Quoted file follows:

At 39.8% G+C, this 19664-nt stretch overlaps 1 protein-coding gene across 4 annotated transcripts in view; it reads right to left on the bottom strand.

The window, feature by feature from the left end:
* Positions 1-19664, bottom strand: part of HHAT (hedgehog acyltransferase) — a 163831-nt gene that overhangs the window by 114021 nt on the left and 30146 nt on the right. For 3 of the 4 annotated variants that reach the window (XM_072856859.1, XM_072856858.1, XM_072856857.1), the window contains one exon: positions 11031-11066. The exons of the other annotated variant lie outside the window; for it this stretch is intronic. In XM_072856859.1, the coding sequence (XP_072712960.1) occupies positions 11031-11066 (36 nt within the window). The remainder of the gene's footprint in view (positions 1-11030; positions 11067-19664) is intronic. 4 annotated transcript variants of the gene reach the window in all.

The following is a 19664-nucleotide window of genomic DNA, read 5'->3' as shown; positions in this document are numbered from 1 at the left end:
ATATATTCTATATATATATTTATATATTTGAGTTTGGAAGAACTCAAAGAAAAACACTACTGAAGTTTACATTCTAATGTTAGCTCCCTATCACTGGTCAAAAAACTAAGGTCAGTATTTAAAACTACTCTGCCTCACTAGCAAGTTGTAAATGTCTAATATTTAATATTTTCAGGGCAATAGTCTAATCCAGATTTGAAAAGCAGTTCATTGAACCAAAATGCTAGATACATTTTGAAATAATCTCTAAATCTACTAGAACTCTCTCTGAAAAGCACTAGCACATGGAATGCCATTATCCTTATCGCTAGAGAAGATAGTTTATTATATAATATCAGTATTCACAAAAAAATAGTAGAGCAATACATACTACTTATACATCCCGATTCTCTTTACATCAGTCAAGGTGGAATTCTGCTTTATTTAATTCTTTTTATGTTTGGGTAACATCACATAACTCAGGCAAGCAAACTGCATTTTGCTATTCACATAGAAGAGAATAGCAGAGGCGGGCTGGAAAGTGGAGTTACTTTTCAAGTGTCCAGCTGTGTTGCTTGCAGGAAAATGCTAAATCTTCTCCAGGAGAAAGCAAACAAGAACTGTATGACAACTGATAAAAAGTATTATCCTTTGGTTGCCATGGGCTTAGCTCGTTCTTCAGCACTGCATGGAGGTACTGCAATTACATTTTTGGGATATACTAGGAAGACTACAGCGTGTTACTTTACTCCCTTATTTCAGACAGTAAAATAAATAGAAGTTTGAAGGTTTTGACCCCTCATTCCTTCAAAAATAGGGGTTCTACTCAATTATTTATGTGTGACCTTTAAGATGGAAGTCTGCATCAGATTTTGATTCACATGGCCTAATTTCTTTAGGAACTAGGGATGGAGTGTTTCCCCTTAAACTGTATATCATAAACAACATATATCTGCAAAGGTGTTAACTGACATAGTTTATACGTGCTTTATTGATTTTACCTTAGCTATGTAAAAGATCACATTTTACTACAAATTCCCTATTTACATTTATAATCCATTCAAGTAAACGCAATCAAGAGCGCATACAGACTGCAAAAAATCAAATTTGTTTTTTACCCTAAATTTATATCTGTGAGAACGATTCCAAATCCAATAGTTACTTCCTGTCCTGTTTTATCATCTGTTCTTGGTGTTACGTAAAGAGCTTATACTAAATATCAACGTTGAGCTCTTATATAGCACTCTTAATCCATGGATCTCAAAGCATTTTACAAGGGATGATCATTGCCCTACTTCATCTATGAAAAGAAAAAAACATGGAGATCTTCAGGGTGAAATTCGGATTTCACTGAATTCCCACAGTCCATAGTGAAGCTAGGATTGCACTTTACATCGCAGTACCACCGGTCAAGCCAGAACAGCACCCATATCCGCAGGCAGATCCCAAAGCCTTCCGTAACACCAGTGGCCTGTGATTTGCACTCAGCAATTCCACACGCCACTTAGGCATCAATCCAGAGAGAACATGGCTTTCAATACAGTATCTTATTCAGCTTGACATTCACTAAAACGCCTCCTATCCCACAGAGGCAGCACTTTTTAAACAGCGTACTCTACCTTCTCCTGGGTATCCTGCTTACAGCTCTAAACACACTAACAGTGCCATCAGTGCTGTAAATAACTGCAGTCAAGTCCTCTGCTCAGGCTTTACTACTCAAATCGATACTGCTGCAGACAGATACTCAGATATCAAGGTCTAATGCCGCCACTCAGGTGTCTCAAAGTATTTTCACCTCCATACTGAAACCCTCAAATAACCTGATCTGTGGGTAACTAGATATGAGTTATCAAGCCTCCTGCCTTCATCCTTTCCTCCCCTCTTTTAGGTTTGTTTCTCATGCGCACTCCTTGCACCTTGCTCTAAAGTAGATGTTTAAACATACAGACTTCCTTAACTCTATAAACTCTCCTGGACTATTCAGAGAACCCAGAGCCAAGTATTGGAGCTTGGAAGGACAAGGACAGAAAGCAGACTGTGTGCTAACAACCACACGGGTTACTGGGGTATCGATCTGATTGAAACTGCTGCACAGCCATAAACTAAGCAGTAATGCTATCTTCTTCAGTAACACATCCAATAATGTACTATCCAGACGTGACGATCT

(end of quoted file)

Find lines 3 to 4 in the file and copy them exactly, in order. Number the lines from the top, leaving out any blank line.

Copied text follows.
* Positions 1-19664, bottom strand: part of HHAT (hedgehog acyltransferase) — a 163831-nt gene that overhangs the window by 114021 nt on the left and 30146 nt on the right. For 3 of the 4 annotated variants that reach the window (XM_072856859.1, XM_072856858.1, XM_072856857.1), the window contains one exon: positions 11031-11066. The exons of the other annotated variant lie outside the window; for it this stretch is intronic. In XM_072856859.1, the coding sequence (XP_072712960.1) occupies positions 11031-11066 (36 nt within the window). The remainder of the gene's footprint in view (positions 1-11030; positions 11067-19664) is intronic. 4 annotated transcript variants of the gene reach the window in all.

The following is a 19664-nucleotide window of genomic DNA, read 5'->3' as shown; positions in this document are numbered from 1 at the left end: